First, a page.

Power failures are plaguing Central Asia 30 years after the region gained independence and despite hundreds of millions of dollars being invested in energy infrastructure and power grids.

Central Asians from western Kazakhstan to southern Tajikistan are suffering from power and energy shortages that have caused hardship and emergency situations affecting the lives of millions of people.

On October 14, several units at three power plants in northeastern Kazakhstan were shut down in an emergency that resulted in a loss of more than 1,000 megawatts (MW) of electricity.

It serves as an example of the kind of power failures that plague the region 30 years after the Central Asian countries gained independence and despite hundreds of millions of dollars being invested in energy infrastructure and power grids.

Some of the reasons for these problems are clear, but with all the money these countries have allocated to their energy sectors and financial help they have received from international financial institutions, it is curious the situation is already so desperate with winter officially still weeks away.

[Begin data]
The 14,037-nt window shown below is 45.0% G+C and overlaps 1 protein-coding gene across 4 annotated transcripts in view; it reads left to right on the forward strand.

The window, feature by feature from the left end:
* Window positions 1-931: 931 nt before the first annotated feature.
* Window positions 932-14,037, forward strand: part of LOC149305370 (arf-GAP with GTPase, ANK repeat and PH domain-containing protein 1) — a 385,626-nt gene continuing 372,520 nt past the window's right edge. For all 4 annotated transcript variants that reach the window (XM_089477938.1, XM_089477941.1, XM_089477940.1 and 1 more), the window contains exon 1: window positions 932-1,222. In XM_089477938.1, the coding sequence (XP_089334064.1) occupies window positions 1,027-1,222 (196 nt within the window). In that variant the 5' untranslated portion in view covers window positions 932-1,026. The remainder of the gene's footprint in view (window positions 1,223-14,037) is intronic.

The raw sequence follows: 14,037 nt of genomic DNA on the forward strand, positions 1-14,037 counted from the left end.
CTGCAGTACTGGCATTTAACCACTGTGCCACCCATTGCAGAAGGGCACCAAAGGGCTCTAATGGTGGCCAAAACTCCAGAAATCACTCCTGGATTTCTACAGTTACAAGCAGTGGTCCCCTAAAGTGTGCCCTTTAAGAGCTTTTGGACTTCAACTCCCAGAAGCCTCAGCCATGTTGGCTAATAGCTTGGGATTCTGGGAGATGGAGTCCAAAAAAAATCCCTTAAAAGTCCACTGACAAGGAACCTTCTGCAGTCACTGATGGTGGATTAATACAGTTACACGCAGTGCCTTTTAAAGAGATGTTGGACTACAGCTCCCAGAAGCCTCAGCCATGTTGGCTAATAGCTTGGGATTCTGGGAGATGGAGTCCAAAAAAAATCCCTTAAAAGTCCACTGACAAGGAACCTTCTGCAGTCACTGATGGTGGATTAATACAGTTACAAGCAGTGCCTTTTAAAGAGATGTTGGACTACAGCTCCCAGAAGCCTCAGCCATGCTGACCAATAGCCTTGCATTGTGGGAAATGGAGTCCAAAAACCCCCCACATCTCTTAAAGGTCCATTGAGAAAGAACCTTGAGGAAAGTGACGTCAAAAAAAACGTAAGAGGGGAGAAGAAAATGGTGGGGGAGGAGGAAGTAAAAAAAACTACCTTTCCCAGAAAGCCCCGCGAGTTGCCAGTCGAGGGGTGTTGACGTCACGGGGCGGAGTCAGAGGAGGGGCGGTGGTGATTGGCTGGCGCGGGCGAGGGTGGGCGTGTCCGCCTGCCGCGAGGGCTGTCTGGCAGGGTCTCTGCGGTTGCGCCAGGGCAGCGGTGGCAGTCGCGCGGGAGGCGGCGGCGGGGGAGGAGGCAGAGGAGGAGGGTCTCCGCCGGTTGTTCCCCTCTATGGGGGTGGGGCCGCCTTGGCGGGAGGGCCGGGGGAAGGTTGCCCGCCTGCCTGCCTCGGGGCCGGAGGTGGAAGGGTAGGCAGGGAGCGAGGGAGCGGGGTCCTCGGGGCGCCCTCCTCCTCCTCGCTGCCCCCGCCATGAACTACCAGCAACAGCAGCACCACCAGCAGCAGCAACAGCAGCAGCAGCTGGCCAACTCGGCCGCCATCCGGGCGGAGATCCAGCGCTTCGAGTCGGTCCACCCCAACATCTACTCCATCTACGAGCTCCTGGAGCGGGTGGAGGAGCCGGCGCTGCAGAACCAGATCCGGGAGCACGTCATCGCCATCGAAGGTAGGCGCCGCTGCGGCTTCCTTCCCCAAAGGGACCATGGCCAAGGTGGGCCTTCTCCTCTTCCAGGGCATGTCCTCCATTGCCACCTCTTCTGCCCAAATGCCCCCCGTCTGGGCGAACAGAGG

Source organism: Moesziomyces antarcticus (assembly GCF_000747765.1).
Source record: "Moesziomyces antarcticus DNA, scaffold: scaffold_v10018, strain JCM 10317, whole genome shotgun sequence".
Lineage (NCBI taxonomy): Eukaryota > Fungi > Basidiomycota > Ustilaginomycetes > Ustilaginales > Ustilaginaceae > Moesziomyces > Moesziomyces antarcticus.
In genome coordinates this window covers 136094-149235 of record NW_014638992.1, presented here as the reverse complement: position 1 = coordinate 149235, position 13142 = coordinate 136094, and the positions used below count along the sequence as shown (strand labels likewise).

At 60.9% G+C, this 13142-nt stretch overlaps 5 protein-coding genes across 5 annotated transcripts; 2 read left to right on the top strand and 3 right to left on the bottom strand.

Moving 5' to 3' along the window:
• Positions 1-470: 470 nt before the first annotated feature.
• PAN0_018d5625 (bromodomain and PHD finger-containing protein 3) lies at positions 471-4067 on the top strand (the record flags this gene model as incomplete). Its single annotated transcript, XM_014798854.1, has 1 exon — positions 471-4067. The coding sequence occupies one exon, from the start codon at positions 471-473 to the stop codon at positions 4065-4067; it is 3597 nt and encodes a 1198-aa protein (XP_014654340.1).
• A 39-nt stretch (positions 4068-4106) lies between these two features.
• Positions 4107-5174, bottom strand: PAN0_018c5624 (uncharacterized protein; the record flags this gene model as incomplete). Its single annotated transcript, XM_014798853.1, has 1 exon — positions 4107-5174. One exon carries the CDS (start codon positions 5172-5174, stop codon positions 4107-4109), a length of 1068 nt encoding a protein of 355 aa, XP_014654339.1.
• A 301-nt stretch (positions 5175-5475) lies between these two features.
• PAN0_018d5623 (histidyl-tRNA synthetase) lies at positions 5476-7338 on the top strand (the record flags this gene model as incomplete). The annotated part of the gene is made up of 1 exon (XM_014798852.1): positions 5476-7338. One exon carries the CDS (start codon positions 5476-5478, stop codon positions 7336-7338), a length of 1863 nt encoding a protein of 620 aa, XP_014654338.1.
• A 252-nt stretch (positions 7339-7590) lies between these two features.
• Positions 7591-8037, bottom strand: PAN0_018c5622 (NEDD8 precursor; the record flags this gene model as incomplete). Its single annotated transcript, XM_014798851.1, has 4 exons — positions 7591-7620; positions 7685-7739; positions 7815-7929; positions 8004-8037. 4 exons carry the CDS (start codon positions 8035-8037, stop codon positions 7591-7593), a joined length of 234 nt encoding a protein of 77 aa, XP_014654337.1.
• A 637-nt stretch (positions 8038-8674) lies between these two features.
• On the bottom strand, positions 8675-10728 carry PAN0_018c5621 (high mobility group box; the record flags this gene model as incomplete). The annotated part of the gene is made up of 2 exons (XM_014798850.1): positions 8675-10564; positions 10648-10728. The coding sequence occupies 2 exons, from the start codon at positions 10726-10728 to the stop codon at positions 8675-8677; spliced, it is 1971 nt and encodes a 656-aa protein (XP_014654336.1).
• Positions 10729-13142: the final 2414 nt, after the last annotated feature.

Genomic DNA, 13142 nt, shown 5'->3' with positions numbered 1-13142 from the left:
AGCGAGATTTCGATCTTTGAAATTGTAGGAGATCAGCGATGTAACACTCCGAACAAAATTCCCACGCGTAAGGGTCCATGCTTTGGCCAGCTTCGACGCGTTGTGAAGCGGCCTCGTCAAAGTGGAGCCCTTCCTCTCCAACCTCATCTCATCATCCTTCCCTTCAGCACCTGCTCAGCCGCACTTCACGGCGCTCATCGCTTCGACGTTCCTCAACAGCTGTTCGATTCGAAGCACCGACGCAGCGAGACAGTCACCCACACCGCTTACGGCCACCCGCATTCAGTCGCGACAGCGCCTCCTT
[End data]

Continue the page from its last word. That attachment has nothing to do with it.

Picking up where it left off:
The Current Problems

Three power plants were affected in the October 14 shutdowns of units: Ekibastuz-1, Ekibastuz-2, and the Aksu power plant.

Ekibastuz-1 is the largest power plant in Kazakhstan, capable of generating some 4,000 MW, roughly 13 percent of Kazakhstan’s total power output.

The Kazakhstan Electricity Grid Operating Company (KEGOC) explained the problems resulted partially from malfunctions and repair work, but also from overuse of the system that the government would later say was due to cryptominers, a large number of whom have moved to Kazakhstan recently from China after Beijing banned the mining needed by Bitcoin and other cryptocurrencies.